Tuesday, July 24, 2012

"So we took apart a rat and rebuilt it as a jellyfish"

That is literally how the radio interview I was listening to just began. A bioengineering prof at Harvard has created a jellyfish that is, by all genetic accounts and purposes, a rat. It's called 'reverse engineering', and they have plans to try to attempt the same thing on stingrays, octopii, ect. Can you imagine how confused this  animal-thing would be, and how odd and surreal you would feel creating it in a lab setting? You would feel like Dr. Frankenstein, albeit with access to shinier, more sterile operating tools.

I'm at home right now, waiting for the shoulder to mend. I walked up a mountain two days ago and shared my lunch with a curious Grey Jay and my dog. Today I went to the local graveyard and walked around the tombstones and recognized all the local names and felt appropriately discombobulated for the setting. A week ago, I went to the National Energy Board hearing on Enbridge and listened to several moving speeches. Many Aboriginal elders, on shaky legs and wearing headdresses beaded in bright colours for them by their daughters and granddaughters, unfurled large genealogical charts and watershed maps. The room smelled like moosehide, and more than one person was in tears.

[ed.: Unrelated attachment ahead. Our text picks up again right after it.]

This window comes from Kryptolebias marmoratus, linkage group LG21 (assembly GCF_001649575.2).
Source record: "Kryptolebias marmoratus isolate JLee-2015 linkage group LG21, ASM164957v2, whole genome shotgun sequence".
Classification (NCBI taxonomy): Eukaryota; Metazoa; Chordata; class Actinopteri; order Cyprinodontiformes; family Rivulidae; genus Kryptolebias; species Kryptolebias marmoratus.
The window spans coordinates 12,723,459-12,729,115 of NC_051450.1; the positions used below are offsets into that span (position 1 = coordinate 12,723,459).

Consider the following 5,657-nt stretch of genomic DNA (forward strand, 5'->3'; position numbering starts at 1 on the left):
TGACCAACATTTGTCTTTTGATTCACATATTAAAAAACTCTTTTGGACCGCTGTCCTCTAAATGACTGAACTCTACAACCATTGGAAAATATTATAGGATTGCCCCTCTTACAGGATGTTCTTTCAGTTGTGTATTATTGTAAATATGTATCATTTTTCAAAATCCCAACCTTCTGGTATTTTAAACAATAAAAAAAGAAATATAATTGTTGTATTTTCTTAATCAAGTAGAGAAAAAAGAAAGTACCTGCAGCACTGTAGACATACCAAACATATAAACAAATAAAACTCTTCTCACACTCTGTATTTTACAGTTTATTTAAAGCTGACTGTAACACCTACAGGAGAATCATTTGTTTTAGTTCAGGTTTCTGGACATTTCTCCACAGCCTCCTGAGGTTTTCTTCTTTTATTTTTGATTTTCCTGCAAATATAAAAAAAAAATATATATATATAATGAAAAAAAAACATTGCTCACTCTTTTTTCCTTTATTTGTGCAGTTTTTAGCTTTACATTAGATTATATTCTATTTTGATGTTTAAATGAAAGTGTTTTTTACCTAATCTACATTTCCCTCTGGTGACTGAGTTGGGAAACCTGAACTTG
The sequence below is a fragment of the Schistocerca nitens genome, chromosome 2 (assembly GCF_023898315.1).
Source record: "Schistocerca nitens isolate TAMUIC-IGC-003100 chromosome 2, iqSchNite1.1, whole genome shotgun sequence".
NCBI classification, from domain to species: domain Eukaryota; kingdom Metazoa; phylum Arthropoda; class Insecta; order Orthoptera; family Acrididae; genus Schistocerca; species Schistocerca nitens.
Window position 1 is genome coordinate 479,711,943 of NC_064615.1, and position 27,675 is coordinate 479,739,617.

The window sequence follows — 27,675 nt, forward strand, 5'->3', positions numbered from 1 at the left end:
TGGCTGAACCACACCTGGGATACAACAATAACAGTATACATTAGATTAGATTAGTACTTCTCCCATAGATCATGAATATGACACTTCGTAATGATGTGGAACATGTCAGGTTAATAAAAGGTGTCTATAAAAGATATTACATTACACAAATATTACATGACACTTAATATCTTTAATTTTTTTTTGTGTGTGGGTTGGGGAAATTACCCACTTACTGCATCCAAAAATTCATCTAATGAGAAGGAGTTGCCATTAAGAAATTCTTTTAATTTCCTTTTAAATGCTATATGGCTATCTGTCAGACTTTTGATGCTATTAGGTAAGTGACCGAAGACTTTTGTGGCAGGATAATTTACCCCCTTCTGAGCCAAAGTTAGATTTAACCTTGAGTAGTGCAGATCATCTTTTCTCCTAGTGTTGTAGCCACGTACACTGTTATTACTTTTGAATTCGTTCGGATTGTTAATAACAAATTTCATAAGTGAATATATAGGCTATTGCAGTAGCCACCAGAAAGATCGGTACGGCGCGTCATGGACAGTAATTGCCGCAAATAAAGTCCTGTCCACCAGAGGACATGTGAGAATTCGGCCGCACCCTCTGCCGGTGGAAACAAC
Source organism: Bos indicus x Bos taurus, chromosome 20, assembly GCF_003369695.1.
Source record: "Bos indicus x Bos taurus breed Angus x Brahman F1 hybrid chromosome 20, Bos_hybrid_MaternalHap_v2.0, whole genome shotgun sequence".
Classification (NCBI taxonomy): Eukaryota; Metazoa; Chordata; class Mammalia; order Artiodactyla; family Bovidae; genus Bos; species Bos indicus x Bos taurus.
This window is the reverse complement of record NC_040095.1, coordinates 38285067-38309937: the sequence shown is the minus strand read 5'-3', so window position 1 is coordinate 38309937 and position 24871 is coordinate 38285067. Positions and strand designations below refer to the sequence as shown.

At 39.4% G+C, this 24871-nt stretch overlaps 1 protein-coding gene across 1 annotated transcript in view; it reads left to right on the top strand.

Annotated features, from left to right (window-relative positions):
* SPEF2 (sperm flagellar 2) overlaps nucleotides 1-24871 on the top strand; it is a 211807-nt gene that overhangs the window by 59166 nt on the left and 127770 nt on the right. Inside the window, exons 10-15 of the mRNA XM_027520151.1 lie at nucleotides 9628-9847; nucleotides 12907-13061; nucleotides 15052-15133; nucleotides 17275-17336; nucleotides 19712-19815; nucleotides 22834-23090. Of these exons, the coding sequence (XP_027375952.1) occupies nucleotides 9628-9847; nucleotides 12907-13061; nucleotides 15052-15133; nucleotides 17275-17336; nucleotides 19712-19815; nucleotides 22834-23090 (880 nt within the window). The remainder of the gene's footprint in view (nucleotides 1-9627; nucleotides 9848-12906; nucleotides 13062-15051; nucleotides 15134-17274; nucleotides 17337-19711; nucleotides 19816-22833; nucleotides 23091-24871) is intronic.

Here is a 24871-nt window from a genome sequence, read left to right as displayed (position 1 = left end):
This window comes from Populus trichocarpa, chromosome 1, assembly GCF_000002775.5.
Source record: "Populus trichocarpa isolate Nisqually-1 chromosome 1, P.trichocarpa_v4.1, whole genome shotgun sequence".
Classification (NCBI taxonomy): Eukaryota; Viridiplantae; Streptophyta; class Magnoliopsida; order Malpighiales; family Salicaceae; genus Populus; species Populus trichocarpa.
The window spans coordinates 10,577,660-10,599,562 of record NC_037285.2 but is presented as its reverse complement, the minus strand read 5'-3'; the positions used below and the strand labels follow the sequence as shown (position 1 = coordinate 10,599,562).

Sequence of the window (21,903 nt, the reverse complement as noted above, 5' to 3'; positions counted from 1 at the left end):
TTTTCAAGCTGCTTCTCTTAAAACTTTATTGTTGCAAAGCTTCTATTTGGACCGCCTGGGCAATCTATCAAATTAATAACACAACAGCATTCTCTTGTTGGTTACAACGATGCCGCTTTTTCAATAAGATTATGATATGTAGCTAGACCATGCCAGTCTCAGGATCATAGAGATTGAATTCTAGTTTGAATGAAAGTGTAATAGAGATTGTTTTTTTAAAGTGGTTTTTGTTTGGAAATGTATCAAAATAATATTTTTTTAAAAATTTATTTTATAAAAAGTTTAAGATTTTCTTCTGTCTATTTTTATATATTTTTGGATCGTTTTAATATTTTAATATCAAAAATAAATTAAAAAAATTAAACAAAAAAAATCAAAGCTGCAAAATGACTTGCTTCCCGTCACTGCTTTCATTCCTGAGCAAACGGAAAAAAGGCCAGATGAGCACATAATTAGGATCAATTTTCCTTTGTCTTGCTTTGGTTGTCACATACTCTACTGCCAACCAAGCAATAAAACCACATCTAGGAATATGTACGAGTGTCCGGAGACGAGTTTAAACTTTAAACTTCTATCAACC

The photo above is of realgar, an arsenic compound. I didn't take the picture myself; it's available online. Realgar is jet-pink, with orange streaks; when exposed to light and air, it dissolves slowly into a dust called orpiment. This will streak your hands and boots and clothing with crayon-bright colour; it becomes an easy thing, to forget the more poisonous properties of realgar.

Hopefully, my shoulder assessment will be positive on Thursday, and I can do various horrible, destructive things to my shoulder brace and return to work.

I don't want to head back to school, man, and return to grey skies. It's been preying on my mind.

A man in Utah was spotted gamboling around on a cliff, dressed in a goat costume, surrounded by a herd of the real thing. It was assumed that he was eccentric and crazy, but he turned out to just be a hunter making sure that his outfit didn't scare off the animals during hunting season.


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